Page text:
27 January 2015
Last week Public Health England (PHE) and NHS England (NHSE) announced their collaborative strategy for decreasing the number of tuberculosis (TB) cases in England, with the goal of ultimately eliminating TB as a public health problem.
The five-year strategy involves investing £11.5 million on all aspects of the TB care pathway, including improving diagnostics, setting up TB control boards to oversee TB control efforts, testing for latent TB infection and improving outreach services that focus on hard to reach populations.
The incidence of tuberculosis is higher in England than in most Western European countries, and four times higher than in the USA. There were 7,290 reported TB cases in 2013 (13.5 per 100,000 population), of which 68 were multi-drug resistant TB (MDR-TB). By comparison, Germany has 5.2 TB cases per 100,000 population. TB cases in England are focused in large urban centres such as London and Birmingham, and nearly three quarters of cases occur in people who were born abroad: of these cases, 85% occur in settled migrants who have reactivated latent infections that they acquired many years previously. There is also a strong association between TB and social deprivation, and 9% of cases have one social risk factor such as a history of substance abuse, homelessness or imprisonment.
The new strategy outlines how PHE and NHSE plan to strengthen current practice to tackle TB. In countries that have had success in reducing TB levels and maintaining low levels of incidence, control programmes have had adequate resources, rigorous monitoring measures, and clear leadership and lines of accountability. Features of the strategy, including the formation of formal TB control boards, aim to create this strong leadership and accountability, with coverage over the whole country, not just in areas of high incidence.
Three of the ten key strands of the strategy are to ensure universal access to high quality diagnostics; to reduce incidence of drug-resistant TB; and to strengthen surveillance and monitoring. Current diagnostic practice involves a series of phenotypic and genotypic tests to determine strain information and drug resistance and susceptibility, which can take many weeks (8+) to complete. There is evidence that genomics, particularly whole genome sequencing (WGS), has a role to play in the management of TB, particularly with reference to these three strategic priorities.
The advantage of WGS is that once enough bacteria have been grown in culture, which takes around a week in most cases, sequencing the bacterial genome and analysing the information it contains takes only around one week more. In the majority of cases no further tests are needed as strain, drug resistance and susceptibility information and transmission chains can be determined from the sequence. Steps are already being taken by PHE to investigate WGS, as they have listed running a pilot programme of WGS for TB as a goal in its key priorities for the next five years.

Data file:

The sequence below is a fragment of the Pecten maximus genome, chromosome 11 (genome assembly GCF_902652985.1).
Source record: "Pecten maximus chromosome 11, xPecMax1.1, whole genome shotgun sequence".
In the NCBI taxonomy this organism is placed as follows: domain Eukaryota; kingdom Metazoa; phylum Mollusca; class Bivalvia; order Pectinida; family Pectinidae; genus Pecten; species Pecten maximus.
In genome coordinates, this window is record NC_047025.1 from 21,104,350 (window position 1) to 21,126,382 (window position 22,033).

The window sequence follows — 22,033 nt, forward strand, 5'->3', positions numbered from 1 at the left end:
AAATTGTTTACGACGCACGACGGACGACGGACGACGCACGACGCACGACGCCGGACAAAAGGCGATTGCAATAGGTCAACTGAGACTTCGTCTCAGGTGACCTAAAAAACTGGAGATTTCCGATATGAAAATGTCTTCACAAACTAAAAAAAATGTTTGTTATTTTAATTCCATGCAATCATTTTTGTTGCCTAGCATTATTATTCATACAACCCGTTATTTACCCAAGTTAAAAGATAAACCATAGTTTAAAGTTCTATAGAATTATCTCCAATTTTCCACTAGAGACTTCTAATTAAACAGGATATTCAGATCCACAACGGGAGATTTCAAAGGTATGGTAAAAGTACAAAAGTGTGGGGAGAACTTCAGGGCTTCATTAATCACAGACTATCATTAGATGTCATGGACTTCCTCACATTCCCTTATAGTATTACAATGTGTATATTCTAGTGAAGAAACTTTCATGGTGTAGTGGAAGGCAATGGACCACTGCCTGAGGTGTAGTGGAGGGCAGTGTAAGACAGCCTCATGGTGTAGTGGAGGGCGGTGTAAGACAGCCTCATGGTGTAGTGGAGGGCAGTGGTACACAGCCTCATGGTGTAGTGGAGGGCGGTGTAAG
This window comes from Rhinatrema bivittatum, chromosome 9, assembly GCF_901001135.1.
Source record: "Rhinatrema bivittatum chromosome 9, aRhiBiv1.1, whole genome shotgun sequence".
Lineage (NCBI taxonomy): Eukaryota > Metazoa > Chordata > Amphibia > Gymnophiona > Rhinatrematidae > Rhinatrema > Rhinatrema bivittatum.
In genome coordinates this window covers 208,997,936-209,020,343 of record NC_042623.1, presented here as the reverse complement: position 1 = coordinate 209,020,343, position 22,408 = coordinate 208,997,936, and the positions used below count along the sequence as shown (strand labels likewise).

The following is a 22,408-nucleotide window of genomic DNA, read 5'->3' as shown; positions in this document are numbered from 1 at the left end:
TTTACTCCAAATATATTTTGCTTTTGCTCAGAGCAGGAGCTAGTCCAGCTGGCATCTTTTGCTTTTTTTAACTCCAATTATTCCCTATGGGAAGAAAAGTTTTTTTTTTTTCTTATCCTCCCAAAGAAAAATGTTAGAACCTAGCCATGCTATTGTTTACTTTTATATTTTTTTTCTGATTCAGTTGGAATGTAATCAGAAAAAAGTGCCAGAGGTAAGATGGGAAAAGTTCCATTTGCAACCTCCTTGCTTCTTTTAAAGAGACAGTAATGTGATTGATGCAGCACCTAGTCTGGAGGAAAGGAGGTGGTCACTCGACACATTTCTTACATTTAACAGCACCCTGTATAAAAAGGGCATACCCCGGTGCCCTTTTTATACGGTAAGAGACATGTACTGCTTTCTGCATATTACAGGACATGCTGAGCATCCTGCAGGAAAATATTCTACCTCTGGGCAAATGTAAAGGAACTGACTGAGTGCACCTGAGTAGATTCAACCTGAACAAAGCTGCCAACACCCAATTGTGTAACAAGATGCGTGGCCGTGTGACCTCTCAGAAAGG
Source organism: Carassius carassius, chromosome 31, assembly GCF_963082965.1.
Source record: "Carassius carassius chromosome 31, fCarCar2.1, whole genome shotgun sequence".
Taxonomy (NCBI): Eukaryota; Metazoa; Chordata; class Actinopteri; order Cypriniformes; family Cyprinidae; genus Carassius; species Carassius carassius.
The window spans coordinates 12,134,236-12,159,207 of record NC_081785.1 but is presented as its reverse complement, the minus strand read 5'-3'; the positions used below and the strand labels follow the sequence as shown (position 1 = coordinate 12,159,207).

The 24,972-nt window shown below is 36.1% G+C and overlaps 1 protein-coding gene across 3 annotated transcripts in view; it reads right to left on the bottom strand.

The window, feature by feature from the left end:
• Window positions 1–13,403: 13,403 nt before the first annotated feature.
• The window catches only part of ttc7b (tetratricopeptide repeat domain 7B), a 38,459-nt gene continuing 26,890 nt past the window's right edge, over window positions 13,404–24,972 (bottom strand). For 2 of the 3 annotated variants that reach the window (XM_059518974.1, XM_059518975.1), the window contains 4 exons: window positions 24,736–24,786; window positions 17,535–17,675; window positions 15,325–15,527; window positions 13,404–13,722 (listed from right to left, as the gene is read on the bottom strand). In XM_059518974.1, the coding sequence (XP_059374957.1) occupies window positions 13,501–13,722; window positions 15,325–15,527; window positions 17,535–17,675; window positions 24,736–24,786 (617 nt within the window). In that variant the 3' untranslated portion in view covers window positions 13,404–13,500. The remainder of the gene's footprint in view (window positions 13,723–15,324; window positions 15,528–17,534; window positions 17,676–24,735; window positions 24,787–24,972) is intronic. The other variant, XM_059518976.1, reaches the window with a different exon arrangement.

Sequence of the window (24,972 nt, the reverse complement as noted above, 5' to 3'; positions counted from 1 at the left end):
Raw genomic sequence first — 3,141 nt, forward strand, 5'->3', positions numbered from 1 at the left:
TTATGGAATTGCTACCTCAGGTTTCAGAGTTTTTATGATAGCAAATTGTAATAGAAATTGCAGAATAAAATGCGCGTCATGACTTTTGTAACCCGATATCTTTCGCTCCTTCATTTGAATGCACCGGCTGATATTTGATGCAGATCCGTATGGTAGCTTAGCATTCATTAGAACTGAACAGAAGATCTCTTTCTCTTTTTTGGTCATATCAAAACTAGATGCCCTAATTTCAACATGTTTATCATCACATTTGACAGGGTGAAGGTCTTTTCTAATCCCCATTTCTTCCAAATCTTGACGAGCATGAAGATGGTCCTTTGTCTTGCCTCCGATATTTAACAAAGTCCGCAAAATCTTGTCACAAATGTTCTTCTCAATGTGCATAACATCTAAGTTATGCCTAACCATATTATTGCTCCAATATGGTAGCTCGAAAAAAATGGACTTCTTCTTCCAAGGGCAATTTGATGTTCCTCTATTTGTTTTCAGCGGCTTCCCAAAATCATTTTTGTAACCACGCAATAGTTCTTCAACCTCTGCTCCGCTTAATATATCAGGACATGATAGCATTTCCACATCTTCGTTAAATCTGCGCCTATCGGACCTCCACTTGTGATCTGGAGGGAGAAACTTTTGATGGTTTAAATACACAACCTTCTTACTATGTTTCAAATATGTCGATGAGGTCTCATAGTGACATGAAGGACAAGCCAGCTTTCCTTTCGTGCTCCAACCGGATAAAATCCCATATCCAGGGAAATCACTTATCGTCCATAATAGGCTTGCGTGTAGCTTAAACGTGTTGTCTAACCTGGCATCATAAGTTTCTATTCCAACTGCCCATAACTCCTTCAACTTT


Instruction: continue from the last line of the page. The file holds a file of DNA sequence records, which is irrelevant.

It is therefore possible that genomics will have a role to play in efforts to manage TB. Along with current research efforts investigating the use of WGS to detect TB more rapidly in clinical samples and in surveillance efforts, there are future plans to focus on emerging technologies (including genomics) that will lead to swifter diagnoses of TB.
Along with the benefits of quicker diagnosis listed above, WGS also provides better quality data and much more comprehensive information on the genetics of the disease. WGS already provides valuable insights into other areas of TB biology: one example is a recent study published in Nature Genetics where researchers sequenced thousands of isolates of one sub-type of tuberculosis known as the Beijing lineage, which is strongly associated with the spread of MDR-TB. Comparing the sequence of the isolates showed that this sub-type originated in east Asia around 6,600 years ago, before spreading around the globe. Increases in the size of the pathogen population were associated in recent times with historical events such as the Industrial Revolution, World War One and the emergence of HIV epidemics. Most recently, this type of MDR-TB is spreading in central Asia and former Soviet republics, due to failures in the public health system following the break-up of the Soviet Union. The increase in incidence of MDR-TB worldwide is a growing concern, and studies such as this help us to understand how diseases spread.
The increased volume of data that is becoming available about TB, both in the research and clinical context, is vital to efforts to combat a disease that every year causes disease in 9 million people and kills 1.5 million people worldwide, the second largest cause of death from infectious disease after HIV/AIDS. Not only will WGS data enhance surveillance efforts, when used in conjunction with clinical and epidemiological data, but it will also provide valuable information to clinicians about which drugs are most suitable for their patients. This reduces the chance of hospital admission and the development of drug resistance. The knowledge gained from implementing the TB strategy within the English health system and carrying out further research into TB should not only reduce incidence of the disease in the UK but also contribute to international efforts to combat the disease.